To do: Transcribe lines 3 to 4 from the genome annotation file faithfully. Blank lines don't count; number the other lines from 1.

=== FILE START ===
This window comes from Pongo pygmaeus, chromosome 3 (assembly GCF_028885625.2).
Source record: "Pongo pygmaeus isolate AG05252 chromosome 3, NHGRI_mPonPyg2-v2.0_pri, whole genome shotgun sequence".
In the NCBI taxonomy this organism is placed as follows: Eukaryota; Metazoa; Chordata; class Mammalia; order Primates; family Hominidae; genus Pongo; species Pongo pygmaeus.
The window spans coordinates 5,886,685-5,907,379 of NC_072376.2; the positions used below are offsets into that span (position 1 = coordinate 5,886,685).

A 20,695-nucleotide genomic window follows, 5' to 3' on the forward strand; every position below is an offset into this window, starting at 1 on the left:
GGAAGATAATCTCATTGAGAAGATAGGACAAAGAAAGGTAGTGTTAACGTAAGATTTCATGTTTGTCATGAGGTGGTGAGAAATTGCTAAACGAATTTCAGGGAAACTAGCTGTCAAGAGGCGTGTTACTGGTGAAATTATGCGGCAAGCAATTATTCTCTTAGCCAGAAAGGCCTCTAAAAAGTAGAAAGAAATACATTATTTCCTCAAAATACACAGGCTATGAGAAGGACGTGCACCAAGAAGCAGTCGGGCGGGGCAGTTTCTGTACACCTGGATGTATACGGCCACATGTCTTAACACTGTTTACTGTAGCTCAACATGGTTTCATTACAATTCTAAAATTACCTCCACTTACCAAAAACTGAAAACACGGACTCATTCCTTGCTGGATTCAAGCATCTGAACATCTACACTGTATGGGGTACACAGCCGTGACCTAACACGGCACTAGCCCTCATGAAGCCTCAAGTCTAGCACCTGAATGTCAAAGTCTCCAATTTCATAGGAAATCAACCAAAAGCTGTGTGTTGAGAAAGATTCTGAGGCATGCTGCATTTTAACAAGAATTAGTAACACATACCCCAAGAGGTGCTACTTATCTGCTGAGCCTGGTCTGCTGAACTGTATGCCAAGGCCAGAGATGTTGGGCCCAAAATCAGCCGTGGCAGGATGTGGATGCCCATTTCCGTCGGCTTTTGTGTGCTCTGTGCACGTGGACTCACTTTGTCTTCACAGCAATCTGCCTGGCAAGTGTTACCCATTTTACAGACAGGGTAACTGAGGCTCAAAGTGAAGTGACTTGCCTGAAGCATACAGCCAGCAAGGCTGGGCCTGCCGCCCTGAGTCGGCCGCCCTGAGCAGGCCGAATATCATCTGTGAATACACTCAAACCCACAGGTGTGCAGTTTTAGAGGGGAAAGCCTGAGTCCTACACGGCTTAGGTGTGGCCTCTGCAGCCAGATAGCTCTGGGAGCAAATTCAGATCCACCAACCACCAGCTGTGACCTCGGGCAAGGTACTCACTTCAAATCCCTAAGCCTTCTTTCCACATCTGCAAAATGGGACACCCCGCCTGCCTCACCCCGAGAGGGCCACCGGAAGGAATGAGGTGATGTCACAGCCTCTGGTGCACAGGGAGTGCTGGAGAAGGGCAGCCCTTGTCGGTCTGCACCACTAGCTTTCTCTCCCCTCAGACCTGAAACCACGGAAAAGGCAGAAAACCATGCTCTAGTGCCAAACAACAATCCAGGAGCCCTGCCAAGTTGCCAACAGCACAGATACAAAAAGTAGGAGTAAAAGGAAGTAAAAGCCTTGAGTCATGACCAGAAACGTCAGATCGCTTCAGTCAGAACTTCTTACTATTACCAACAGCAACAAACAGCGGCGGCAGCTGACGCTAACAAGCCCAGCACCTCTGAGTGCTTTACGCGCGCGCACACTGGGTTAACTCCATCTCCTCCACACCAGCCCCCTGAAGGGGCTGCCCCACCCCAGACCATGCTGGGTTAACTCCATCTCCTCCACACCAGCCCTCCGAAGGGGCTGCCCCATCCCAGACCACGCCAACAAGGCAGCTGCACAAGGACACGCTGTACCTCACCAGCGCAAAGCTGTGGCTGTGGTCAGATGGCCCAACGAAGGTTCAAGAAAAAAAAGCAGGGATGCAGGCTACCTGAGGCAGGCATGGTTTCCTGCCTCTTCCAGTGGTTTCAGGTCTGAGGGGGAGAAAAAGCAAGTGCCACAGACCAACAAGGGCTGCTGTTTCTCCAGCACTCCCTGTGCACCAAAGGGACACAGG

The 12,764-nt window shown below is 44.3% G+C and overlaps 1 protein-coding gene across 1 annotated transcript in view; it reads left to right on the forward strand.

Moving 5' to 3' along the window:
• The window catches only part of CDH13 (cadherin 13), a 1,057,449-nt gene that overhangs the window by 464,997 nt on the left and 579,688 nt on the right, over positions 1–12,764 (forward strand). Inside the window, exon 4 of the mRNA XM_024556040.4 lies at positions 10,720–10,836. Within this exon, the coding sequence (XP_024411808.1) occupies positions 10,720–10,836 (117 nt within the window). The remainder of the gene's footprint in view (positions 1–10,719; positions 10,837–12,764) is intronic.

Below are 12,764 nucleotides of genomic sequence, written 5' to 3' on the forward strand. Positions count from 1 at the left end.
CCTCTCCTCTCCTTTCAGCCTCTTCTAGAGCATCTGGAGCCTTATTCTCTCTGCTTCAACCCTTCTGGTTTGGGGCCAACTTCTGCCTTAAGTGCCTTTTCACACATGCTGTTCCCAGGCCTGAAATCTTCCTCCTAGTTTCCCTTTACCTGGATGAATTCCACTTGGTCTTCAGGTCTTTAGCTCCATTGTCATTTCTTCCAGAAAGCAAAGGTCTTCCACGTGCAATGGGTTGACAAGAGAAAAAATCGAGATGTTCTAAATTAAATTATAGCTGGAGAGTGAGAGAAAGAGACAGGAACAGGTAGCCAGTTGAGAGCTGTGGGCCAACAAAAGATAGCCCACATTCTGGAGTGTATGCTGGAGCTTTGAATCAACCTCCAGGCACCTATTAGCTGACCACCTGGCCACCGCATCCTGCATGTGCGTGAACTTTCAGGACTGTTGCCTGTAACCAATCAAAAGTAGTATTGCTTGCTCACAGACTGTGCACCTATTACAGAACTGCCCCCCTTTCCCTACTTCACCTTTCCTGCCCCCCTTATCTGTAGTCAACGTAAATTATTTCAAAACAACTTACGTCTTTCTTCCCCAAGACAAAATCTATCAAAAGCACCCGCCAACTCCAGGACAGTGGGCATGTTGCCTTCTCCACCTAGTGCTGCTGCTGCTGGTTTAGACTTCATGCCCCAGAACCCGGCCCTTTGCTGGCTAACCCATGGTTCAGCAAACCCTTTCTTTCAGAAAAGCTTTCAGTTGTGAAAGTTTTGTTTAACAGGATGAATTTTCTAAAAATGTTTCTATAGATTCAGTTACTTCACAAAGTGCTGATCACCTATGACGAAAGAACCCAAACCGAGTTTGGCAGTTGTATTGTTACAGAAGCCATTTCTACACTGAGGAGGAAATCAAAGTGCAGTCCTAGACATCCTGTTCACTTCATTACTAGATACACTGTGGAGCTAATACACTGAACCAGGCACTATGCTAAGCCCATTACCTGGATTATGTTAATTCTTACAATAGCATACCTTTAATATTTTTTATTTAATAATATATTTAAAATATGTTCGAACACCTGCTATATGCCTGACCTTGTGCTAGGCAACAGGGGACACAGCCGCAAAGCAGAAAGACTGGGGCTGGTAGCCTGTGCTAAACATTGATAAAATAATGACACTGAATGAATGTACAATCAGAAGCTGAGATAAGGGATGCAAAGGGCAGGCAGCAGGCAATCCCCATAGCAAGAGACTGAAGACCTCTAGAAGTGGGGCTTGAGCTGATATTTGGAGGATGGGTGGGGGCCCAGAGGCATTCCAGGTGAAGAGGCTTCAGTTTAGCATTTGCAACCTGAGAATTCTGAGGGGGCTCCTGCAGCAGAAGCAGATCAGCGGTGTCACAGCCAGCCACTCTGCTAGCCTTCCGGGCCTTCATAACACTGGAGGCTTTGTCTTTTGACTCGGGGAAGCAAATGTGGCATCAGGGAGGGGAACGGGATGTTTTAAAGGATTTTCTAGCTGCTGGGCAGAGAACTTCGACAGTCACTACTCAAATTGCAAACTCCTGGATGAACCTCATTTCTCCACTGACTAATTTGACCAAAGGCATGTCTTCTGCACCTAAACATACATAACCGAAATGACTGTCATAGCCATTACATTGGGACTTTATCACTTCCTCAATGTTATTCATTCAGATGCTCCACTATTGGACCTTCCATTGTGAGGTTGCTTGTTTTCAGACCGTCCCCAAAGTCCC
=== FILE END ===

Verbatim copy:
In the NCBI taxonomy this organism is placed as follows: Eukaryota; Metazoa; Chordata; class Mammalia; order Primates; family Hominidae; genus Pongo; species Pongo pygmaeus.
The window spans coordinates 5,886,685-5,907,379 of NC_072376.2; the positions used below are offsets into that span (position 1 = coordinate 5,886,685).